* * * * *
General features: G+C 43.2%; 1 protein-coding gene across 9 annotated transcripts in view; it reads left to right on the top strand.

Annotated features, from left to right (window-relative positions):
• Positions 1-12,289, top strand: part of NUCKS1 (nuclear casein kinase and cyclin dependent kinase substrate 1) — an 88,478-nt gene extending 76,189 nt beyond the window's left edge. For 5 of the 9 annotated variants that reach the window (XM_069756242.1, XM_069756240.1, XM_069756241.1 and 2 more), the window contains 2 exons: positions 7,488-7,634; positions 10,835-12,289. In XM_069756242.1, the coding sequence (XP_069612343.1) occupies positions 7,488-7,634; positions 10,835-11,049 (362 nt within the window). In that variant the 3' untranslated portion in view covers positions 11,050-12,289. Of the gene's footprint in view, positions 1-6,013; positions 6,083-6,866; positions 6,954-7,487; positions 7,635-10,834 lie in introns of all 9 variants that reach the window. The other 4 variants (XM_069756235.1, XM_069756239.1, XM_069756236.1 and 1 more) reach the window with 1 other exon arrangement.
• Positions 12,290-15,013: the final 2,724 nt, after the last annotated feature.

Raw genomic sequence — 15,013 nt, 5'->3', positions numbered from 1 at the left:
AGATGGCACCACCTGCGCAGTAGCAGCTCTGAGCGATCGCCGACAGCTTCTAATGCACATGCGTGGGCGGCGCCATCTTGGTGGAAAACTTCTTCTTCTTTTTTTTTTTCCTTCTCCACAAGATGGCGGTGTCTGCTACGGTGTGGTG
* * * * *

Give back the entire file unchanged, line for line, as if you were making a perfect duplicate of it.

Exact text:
General features: G+C 43.2%; 1 protein-coding gene across 9 annotated transcripts in view; it reads left to right on the top strand.

Annotated features, from left to right (window-relative positions):
• Positions 1-12,289, top strand: part of NUCKS1 (nuclear casein kinase and cyclin dependent kinase substrate 1) — an 88,478-nt gene extending 76,189 nt beyond the window's left edge. For 5 of the 9 annotated variants that reach the window (XM_069756242.1, XM_069756240.1, XM_069756241.1 and 2 more), the window contains 2 exons: positions 7,488-7,634; positions 10,835-12,289. In XM_069756242.1, the coding sequence (XP_069612343.1) occupies positions 7,488-7,634; positions 10,835-11,049 (362 nt within the window). In that variant the 3' untranslated portion in view covers positions 11,050-12,289. Of the gene's footprint in view, positions 1-6,013; positions 6,083-6,866; positions 6,954-7,487; positions 7,635-10,834 lie in introns of all 9 variants that reach the window. The other 4 variants (XM_069756235.1, XM_069756239.1, XM_069756236.1 and 1 more) reach the window with 1 other exon arrangement.
• Positions 12,290-15,013: the final 2,724 nt, after the last annotated feature.

Raw genomic sequence — 15,013 nt, 5'->3', positions numbered from 1 at the left:
AGATGGCACCACCTGCGCAGTAGCAGCTCTGAGCGATCGCCGACAGCTTCTAATGCACATGCGTGGGCGGCGCCATCTTGGTGGAAAACTTCTTCTTCTTTTTTTTTTTCCTTCTCCACAAGATGGCGGTGTCTGCTACGGTGTGGTG